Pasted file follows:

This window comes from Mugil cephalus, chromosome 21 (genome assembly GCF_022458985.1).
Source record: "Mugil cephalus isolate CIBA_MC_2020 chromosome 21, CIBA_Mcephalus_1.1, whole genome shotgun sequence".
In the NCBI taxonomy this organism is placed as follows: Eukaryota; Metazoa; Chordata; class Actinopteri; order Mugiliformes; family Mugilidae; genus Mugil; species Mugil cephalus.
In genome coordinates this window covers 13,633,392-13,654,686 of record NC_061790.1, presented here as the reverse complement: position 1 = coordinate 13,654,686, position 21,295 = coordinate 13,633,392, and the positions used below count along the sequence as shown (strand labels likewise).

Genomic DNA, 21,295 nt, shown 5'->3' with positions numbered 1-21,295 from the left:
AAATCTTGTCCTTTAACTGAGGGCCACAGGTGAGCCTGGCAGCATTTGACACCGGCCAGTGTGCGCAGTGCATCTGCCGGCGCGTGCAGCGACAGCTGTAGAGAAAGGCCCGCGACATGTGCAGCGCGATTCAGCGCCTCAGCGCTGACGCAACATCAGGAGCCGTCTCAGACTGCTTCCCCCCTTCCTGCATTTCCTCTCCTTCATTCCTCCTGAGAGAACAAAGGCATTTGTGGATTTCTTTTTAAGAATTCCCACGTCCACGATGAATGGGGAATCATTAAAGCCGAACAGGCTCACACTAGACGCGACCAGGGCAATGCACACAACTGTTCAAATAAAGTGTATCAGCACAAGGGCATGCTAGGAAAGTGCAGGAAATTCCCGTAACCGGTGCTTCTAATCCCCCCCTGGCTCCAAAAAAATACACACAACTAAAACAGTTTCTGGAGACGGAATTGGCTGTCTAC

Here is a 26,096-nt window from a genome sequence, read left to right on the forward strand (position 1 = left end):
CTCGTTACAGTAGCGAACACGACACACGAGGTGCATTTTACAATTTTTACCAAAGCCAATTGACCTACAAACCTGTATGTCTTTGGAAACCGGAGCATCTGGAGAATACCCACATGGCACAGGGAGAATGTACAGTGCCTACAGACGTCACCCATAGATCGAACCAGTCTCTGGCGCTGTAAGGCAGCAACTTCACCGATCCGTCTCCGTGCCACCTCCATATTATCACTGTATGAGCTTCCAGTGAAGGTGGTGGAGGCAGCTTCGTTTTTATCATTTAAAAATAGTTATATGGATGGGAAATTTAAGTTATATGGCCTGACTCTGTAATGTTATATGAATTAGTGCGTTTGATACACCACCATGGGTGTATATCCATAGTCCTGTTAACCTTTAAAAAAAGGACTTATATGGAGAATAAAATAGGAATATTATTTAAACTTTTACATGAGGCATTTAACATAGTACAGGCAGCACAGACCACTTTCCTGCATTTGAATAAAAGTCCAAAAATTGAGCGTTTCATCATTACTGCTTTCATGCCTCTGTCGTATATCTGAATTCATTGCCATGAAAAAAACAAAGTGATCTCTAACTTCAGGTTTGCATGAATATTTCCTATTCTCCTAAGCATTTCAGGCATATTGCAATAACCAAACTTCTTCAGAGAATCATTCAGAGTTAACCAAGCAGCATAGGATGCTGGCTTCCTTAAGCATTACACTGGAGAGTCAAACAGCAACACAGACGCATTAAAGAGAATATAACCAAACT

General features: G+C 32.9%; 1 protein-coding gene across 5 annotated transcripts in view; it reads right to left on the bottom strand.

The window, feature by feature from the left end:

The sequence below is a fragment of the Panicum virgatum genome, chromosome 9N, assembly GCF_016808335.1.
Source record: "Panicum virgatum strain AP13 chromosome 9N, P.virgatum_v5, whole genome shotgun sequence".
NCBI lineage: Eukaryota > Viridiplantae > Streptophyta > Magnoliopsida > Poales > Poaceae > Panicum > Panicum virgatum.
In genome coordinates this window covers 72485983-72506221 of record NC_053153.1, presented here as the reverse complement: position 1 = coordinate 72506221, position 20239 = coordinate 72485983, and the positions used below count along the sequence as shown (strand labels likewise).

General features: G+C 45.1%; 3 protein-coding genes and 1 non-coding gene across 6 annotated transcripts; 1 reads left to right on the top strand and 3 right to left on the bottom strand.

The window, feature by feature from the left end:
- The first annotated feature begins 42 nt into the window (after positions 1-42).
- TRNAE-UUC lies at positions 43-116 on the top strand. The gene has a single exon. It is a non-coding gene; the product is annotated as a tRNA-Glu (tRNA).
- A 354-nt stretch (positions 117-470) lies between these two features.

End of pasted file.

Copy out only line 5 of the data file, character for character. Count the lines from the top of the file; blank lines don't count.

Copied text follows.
Genomic DNA, 21,295 nt, shown 5'->3' with positions numbered 1-21,295 from the left: